Every day, in places around the world, people walk into restaurants and are told they’re in for a special treat because they’ve ordered Heritage Angus Beef.
In southern Ontario, putting Heritage Angus at the centre of its marketing campaign has fuelled the success of the Hero Certified Burger chain, which has 31 stores. And its steaks are the featured item at the very upscale Le Grill, the showcase restaurant of the five-star Grand Hotel Kempinski on the shore of Lake Geneva ($800 per night for a basic room and $11,000 nightly for the presidential suite).
Not bad for a group of Western Canadian ranchers who started out just eight years ago in the throes of the BSE crisis with a daring idea they could sell their pasture-raised, antibiotic-free beef for a premium.
“When we started, we just had a name and didn’t know anything about branding beef, marketing or selling at retail,” says Christoph Weder, a rancher in Alberta’s Peace River region and the group’s CEO and director of marketing. “We were just grateful at the beginning that there was a retailer (a small B.C. grocery chain) that was willing to buy our beef.”
The group, started by Weder and fellow Alberta rancher Cliff Drever, began with a dozen cattle producers who anted up a $2,000 membership fee. and set themselves the highly ambitious long-term goal of selling 10,000 head a year. Today, it’s three-quarters of the way to that goal and sales – currently $16 million annually – are growing by 25 per cent a year.
That’s mostly the result of the work done by Weder, a six-foot-three force of nature with boundless energy and an irrepressible passion for raising what he calls “solar-powered forage harvesters” in an environmentally sustainable way.
Here is his short version of what’s happened since the group started: “First we added the Angus attribute and then some more certifications such as the Verified Beef Production and requiring environmental farm plans. Obviously we needed to do branding and create an image of what we stand for. So we did a video about our program and a high-end website that makes us look like Rolex: Five-star quality. We developed point-of-sale materials, brochures, a cookbook that tells our story in English, German and Italian, and learned how to market overseas. We now do halal slaughter, a branded box beef program, and we have our own burger program so we can use the trim. I guess it’s a lot, but I don’t think about it much.”
In addition, Weder – paid a per-head fee for his services and supported only by a logistics manager and admin person – provides all ongoing customer service. Along with Hero Certified Burgers (Heritage Angus ranches are third-party certified on everything from genetics to animal welfare, and all beef is fully traceable), the group also supplies Sobeys in Quebec and Ontario, and two smaller B.C. chains. But the Canadian side is now the smaller part of the group’s operation.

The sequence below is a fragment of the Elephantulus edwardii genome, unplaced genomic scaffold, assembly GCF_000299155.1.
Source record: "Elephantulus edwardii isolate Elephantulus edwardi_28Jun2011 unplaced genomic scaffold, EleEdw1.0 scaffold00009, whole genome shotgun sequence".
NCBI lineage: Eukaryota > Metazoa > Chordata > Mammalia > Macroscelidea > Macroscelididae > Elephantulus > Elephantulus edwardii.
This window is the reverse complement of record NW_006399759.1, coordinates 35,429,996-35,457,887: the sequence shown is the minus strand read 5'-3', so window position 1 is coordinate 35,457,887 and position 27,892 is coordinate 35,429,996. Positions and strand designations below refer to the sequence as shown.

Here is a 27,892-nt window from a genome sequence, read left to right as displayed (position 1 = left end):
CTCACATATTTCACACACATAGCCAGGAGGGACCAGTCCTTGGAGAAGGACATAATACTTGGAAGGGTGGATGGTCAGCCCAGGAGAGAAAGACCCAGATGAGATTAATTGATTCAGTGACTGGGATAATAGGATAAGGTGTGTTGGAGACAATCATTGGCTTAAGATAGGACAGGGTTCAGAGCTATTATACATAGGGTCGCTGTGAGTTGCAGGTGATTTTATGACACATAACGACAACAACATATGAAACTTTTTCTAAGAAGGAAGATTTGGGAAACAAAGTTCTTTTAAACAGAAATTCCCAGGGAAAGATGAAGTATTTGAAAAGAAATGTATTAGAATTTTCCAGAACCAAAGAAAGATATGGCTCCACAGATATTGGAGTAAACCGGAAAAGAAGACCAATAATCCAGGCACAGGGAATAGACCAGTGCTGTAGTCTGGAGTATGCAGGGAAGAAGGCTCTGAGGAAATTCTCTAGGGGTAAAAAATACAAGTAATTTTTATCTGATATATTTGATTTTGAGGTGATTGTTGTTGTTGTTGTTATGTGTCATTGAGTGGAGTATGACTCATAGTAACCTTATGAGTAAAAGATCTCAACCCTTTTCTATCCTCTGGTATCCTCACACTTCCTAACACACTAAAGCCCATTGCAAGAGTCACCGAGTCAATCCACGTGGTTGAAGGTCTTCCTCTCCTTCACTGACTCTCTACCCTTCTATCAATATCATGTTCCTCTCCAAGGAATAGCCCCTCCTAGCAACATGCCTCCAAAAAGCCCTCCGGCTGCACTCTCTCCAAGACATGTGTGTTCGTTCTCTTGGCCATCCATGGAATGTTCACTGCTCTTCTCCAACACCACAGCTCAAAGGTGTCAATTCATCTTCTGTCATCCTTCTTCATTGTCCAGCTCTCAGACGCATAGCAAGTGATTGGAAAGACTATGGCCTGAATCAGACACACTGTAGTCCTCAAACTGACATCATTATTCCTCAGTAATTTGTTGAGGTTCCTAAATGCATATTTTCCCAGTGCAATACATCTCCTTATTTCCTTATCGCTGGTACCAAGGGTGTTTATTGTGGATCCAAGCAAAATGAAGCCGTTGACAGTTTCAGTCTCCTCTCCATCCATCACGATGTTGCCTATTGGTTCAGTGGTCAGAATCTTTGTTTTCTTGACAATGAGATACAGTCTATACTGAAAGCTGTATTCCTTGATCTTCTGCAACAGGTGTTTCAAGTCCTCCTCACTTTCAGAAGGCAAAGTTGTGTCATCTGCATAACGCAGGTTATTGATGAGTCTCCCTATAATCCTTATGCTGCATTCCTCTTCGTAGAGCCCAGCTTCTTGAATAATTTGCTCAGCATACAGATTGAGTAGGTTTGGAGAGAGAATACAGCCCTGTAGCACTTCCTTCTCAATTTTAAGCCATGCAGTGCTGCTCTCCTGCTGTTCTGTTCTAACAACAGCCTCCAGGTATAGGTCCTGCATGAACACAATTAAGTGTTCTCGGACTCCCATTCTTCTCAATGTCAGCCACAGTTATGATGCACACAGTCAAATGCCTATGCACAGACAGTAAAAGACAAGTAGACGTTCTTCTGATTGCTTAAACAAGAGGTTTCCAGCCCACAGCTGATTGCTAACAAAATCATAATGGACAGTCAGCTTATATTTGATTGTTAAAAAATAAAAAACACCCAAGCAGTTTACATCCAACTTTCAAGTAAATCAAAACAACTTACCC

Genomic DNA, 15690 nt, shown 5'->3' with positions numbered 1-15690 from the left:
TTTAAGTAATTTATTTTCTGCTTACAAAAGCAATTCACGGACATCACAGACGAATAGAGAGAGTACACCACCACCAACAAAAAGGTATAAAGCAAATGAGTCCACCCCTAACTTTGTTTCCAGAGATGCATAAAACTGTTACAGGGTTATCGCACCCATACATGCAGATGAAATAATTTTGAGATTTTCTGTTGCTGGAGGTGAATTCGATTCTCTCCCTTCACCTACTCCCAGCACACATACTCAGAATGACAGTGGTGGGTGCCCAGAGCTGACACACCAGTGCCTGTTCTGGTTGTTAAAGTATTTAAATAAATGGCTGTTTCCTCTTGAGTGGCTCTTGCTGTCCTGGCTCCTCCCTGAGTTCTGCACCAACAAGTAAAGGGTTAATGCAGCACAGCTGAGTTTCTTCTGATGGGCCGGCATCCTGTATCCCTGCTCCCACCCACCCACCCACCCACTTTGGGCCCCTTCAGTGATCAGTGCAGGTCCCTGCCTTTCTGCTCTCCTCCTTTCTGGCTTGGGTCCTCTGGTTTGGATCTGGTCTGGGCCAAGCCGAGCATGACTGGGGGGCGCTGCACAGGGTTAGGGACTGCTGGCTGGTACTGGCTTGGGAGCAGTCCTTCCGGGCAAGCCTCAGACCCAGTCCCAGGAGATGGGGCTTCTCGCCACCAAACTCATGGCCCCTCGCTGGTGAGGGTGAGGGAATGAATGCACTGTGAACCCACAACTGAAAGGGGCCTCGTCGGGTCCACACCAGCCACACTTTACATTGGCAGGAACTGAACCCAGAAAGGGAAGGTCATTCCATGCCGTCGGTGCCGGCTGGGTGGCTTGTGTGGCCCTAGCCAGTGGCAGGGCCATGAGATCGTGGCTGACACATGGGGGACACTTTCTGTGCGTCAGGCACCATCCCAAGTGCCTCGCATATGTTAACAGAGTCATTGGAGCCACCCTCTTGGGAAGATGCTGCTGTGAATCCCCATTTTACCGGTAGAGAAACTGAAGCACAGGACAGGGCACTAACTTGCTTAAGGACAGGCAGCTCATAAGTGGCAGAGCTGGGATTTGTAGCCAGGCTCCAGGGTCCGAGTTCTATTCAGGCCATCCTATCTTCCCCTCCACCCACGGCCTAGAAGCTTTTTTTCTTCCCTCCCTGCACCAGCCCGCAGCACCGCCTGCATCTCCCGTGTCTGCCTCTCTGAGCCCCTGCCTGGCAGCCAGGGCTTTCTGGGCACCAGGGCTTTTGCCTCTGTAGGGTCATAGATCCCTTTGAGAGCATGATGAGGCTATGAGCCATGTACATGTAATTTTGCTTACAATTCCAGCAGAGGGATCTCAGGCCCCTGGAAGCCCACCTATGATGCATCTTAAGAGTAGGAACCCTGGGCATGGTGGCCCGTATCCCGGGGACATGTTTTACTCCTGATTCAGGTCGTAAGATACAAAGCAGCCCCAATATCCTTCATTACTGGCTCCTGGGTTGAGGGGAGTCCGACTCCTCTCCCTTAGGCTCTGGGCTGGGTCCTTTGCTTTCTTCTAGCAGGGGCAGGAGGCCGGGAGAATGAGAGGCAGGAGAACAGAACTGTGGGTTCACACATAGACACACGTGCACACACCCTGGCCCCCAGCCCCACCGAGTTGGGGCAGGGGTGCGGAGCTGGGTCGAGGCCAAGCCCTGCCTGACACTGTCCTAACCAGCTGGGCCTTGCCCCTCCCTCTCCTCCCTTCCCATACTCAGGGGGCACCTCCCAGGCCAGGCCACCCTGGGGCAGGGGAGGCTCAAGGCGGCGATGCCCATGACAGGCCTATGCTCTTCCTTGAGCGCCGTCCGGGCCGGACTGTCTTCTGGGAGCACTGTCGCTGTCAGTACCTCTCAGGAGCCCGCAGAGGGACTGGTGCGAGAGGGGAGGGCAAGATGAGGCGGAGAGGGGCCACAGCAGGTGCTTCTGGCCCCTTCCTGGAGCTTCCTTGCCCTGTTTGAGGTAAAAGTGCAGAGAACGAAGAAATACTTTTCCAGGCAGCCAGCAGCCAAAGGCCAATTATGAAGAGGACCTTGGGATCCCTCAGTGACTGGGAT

“We export over half of what we produce to Europe; with Denmark, Germany, Switzerland, and Italy being the main ones as well as some to Dubai and Hong Kong,” says Weder. “We’re sending a couple of containers a month to Europe and we air freight once a week to Switzerland.”
Weder spends about three months on the road each year, including three or four trips to Europe, to visit existing customers, woo potential prospects, and do promotional work. In between, the father of four is on Twitter and Facebook, cranking out YouTube videos (see heritageangus.ca), calling customers (Weder speaks German and his wife Erika speaks French), and running Spirit View Ranch (10,000 owned and leased acres north of Rycroft, Alta., with 800 breeding females, 800 yearlings, a consulting business, and grass and alfalfa seed production – spiritviewranch.com).
Weder admits he’s a workaholic, but says it’s not the length of his work week that makes him different.
“Lots of people work really hard,” says the 41-year-old. “Our producers all do, but most of them want to be working on their ranch, not doing the kind of things that Erika and I are doing.”
The group now has 14 ranchers (some of the original members have dropped out because the program makes extra demands of producers) and although they have additional costs, their net return per animal is significantly higher than their commodity cousins.
“But it’s not just about the premium – it’s about controlling your own destiny,” says Weder. “On the commodity side, there’s only two big packing plants, which means two customers for your cows. We have our own packing, distribution and sales channels. And we know what we’ll get paid before the cattle are even born.”
So what’s Weder’s advice for groups of producers searching for a premium market?
He says a superior product isn’t enough — you need top-notch marketing. But, he adds, you can’t just hire a sales rep and expect results.
“You can’t hire passion,” says Weder. “No one knows more than I do about what goes into our product. When someone tries to beat me down on price, I’ll fire right back at them and say, ‘Maybe you should run cows for a while in our business and you’ll understand why we price it like we do.’ I think I have a lot of power when it comes to selling because I know the story better than anyone else.”
And don’t expect the challenges, or the workload, will ever slack off, he adds.
“Don’t imagine you’ll ever be able to sit back and just reap the rewards,” he says. “If you’re looking for a premium, you’ll soon find there’s no runner-up prize. You’ve got to stay in front, and that means sticking with it and working on it every day.”